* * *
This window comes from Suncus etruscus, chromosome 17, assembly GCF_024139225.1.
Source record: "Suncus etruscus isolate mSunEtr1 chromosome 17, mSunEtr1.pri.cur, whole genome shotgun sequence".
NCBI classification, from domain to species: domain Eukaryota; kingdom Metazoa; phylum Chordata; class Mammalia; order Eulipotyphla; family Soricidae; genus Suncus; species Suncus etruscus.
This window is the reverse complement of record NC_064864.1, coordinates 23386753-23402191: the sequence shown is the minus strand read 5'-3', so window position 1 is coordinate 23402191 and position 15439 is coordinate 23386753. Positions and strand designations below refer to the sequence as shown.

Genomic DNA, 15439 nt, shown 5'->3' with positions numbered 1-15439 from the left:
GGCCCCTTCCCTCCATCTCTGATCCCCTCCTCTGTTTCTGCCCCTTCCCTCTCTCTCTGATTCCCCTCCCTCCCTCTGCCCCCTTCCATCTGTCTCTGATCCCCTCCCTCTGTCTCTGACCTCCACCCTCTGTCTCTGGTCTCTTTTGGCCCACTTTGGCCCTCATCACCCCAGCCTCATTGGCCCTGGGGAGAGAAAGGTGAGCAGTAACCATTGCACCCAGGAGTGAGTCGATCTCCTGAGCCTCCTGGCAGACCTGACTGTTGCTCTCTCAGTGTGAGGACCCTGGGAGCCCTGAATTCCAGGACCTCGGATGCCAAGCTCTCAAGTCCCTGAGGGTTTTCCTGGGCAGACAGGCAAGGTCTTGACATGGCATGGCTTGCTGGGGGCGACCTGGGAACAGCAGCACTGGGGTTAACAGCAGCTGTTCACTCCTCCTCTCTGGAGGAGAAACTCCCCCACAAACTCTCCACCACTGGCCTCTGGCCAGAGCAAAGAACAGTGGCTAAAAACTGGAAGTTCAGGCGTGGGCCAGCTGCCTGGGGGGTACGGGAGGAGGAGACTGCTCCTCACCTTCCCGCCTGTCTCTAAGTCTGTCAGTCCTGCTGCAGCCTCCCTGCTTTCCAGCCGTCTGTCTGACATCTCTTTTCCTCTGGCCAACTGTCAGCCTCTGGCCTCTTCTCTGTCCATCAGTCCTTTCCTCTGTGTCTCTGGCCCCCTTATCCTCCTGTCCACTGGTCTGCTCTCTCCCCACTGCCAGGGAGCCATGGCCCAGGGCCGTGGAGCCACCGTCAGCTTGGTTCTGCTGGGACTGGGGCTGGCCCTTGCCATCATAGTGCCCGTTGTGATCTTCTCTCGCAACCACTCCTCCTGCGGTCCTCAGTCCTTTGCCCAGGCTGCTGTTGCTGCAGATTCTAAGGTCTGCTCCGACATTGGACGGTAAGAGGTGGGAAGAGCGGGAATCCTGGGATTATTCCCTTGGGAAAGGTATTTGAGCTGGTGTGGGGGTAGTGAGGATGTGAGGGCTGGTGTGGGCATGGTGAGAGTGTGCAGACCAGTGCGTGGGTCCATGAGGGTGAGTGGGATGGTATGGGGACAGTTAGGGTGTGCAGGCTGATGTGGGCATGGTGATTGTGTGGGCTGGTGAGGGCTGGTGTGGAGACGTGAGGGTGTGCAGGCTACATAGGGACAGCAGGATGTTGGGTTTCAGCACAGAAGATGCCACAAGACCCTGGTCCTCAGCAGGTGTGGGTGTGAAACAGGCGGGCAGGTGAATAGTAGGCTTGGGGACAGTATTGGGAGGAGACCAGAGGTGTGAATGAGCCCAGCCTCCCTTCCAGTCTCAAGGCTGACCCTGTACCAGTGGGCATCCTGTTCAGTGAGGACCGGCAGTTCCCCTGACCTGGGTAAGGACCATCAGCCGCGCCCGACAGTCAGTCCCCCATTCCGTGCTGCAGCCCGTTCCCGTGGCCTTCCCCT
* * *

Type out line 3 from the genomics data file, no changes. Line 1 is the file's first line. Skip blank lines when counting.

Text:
NCBI classification, from domain to species: domain Eukaryota; kingdom Metazoa; phylum Chordata; class Mammalia; order Eulipotyphla; family Soricidae; genus Suncus; species Suncus etruscus.